Japan and Korea aren’t likely to go down to the pub for a few beers together any time soon. Despite the geographic proximity, these two countries have a history of conflict that strains relations to this day. Thankfully the arguments now only manifest themselves in economics; and the occasional dispute over small islands.
However it is the automotive arena that is the new battleground and cars like the Lancer better watch out because the Koreans are coming.
The Mitsubishi Lancer VR is a good car. Much as it pains me to say it, so is the Hyundai Sonata. This comparison wouldn’t have been a viable one a couple of years ago but times have changed and the fact that Mitsubishi has a Korean priced car is both a positive and a negative.
The positive is that you can now have the Lancer for the price of a ‘lesser quality’ Korean car. The negatives are two-fold however as cars like the Sonata and i30 are not the dodgy messes of cheap plastic they used to be and despite sporting new clothes and good driving dynamics, the Lancer’s interior is barely level with the quality of the Sonata’s.
So what does the Lancer have over the competent kimchi-consuming competition? Firstly the interior and boot space is almost unbeatable at this price point as the new Lancer is quite large inside and is pretty much perfect for the family with 2.2 children.
An interesting feature is the CVT automatic transmission which seamlessly offers forward motion in what is essentially one gear. Planting your foot from standstill is an interesting experience as the engine revs to around 5500rpm and stays there to 100km/h providing peak power all the way. While a novel feature there is a ‘tiptronic’ style self-shifting option for those who can get confused by such transmission trickery.
The exhaust note is not as sporty as you’d expect from a cousin to the all-conquering Evolution Lancer range, with an anodyne note that sounds like a petulant teenager whinging about having to do the washing up tonight. Despite the noise the engine itself is sprightly enough and really does like to rev given the chance. Put your foot down and the Lancer hauls with real gusto in an accelerative way that you can feel, which is quite something given that the highest priority manufacturers seem to give their designs these days is to insulate the driver from the driving experience. This is a feature I really liked about the Lancer. It’s an honest car that gives up ‘refinement’ levels for intimacy on the road. Sure it’s got more road noise than other cars in its segment, but the trade off for that is a lower weight and a better feeling of connection between you and the road, unlike the ‘steering through cotton-wool’ experience cars like the Camry/Sonata deliver.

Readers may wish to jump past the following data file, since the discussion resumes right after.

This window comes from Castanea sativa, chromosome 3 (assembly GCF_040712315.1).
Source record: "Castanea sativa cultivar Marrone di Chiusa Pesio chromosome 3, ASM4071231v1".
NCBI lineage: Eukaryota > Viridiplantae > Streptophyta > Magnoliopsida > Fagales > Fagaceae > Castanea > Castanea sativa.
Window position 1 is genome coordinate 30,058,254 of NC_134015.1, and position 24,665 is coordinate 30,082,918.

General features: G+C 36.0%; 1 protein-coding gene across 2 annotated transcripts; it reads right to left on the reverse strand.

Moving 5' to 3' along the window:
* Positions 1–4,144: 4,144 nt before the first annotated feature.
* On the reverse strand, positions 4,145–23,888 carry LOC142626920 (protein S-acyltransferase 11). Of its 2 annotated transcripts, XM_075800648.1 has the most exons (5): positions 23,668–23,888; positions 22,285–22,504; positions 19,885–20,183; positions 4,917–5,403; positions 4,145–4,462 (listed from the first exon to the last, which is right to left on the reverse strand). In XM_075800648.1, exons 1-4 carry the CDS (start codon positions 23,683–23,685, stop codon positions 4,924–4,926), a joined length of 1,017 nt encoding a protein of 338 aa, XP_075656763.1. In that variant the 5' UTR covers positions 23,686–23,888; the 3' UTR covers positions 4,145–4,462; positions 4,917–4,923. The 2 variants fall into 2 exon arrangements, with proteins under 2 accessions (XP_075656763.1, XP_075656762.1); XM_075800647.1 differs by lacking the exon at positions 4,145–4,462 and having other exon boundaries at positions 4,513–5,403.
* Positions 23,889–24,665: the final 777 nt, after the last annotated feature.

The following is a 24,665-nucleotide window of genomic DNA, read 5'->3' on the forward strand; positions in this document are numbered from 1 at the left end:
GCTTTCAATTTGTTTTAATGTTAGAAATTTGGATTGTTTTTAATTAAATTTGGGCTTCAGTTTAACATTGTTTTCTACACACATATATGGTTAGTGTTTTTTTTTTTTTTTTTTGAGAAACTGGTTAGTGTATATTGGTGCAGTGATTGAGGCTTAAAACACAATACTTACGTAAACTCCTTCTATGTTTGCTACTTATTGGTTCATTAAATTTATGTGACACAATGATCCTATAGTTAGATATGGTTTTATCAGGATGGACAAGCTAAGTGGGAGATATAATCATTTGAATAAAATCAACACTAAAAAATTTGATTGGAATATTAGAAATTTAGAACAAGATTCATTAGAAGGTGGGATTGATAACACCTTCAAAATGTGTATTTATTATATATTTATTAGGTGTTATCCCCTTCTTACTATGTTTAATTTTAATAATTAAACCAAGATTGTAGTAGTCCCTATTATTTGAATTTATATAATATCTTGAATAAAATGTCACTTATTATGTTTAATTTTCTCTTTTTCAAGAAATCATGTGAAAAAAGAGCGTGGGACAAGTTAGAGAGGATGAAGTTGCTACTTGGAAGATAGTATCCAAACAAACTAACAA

This is a car that wants a driver, not someone only interested in a vehicle as a household appliance.
The styling of the Lancer is a solid ‘wedgy’ (not the bad kind) look that is quite handsome and which Honda used to great effect on the Accord Euro. As well as hints of the Accord there are glimpses of Alfa Romeo in the profile. While not a triumph of automotive styling, the high rear end is distinctive, featuring angular lights and a cool rear spoiler that unfortunately hinders rear vision. The gold colour of our test car didn’t really do any favours to the nice lines of the Lancer, but even in this hue it still managed to attract a few stares from those in the Car and SUV offices as well as those on the street.
Road manners are decent in the Lancer and it makes a good cruiser across town or out on the open road. The seating position is low and the steering wheel complete with audio and cruise controls is decent to hold despite looking like it came from a mid-90s Mitsubishi FTO. The rest of the interior is happily of this century and looks quite good with the dash featuring smooth styling and soft touch plastics.
The keyless entry system is a great feature to use for getting into the car but not as user-friendly when starting it. Instead of a start button there is a plastic switch connected into a conventional ignition barrel which you twist (like a key) to start the engine. A strange system, but Mitsubishi probably has a few ignition barrels lying round that need to be used up.
The Lancer better watch out as the Hyundai Sonata is a similarly priced competitor that has become a decent enough ride to compete with and possibly beat the Mitsubishi.
The Lancer is a good car but the interior quality needs to come up half a notch to be able to compete with its Korean rivals before focusing on home town opposition like the Mazda 6 and sublime Honda Accord.
If the slightly dated interior doesn’t faze you then the combination of quality engineering, good looks and low sticker price could make the Lancer a real bargain.
Click through to the next page for full specs on the Mitsubishi Lancer VR
Price: from $28,990. As tested $32,490.
What we like
Smooth CVT transmission
Dated steering wheel
Interior and boot space
What we don’t like
Keyless starting ‘key’
Spoiler obscuring rear vision
Whinging exhaust note
Dated (but functional) interior
Engine Displacement (cc) 1,998
Max power (DIN) kW @ rpm 115 @ 6,000
Max torque (DIN) Nm @ rpm 201 @ 4,250
Bore and stroke (mm) 86.0 x 86.0
Compression ratio 10.0:1
Fuel consumption – l/100km 8.2
CO2 g/km (LB model) 191
Fuel tank capacity (litres) 59
Dimensions / Weights
Overall length (mm) 4,570
Overall width (mm) 1,760
Overall height (mm) 1,490
Wheelbase (mm) 2,635
Track front (mm) 1,530
Track rear (mm) 1,530
Turning circle (m) 10.0
Kerb weight (kg) 1,350
GVW (kg) 1,850
Head room – front (mm) 950
Head room – rear (mm) 895
Trunk volume by VDA (litres) 400
Towing capacity with brakes (kg) 1,000
Towing capacity without brakes (kg) 550
Words Ben Dillon, photos Darren Cottingham